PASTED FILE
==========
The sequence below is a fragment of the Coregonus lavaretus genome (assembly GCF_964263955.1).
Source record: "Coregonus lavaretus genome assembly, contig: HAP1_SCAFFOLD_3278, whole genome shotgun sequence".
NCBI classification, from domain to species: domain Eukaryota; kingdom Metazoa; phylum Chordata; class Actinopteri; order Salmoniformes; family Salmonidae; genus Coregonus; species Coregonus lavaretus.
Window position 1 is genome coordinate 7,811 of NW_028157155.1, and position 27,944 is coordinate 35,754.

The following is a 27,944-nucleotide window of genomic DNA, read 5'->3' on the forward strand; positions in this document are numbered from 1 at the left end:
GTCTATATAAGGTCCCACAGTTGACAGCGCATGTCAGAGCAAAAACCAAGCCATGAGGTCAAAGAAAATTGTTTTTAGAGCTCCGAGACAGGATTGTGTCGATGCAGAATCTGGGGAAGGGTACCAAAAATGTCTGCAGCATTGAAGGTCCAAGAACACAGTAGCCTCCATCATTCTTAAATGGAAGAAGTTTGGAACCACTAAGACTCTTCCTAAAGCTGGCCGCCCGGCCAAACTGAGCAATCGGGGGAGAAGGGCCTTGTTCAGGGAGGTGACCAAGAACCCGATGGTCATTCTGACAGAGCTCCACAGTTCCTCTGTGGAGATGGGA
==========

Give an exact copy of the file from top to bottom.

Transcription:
The sequence below is a fragment of the Coregonus lavaretus genome (assembly GCF_964263955.1).
Source record: "Coregonus lavaretus genome assembly, contig: HAP1_SCAFFOLD_3278, whole genome shotgun sequence".
NCBI classification, from domain to species: domain Eukaryota; kingdom Metazoa; phylum Chordata; class Actinopteri; order Salmoniformes; family Salmonidae; genus Coregonus; species Coregonus lavaretus.
Window position 1 is genome coordinate 7,811 of NW_028157155.1, and position 27,944 is coordinate 35,754.

The following is a 27,944-nucleotide window of genomic DNA, read 5'->3' on the forward strand; positions in this document are numbered from 1 at the left end:
GTCTATATAAGGTCCCACAGTTGACAGCGCATGTCAGAGCAAAAACCAAGCCATGAGGTCAAAGAAAATTGTTTTTAGAGCTCCGAGACAGGATTGTGTCGATGCAGAATCTGGGGAAGGGTACCAAAAATGTCTGCAGCATTGAAGGTCCAAGAACACAGTAGCCTCCATCATTCTTAAATGGAAGAAGTTTGGAACCACTAAGACTCTTCCTAAAGCTGGCCGCCCGGCCAAACTGAGCAATCGGGGGAGAAGGGCCTTGTTCAGGGAGGTGACCAAGAACCCGATGGTCATTCTGACAGAGCTCCACAGTTCCTCTGTGGAGATGGGA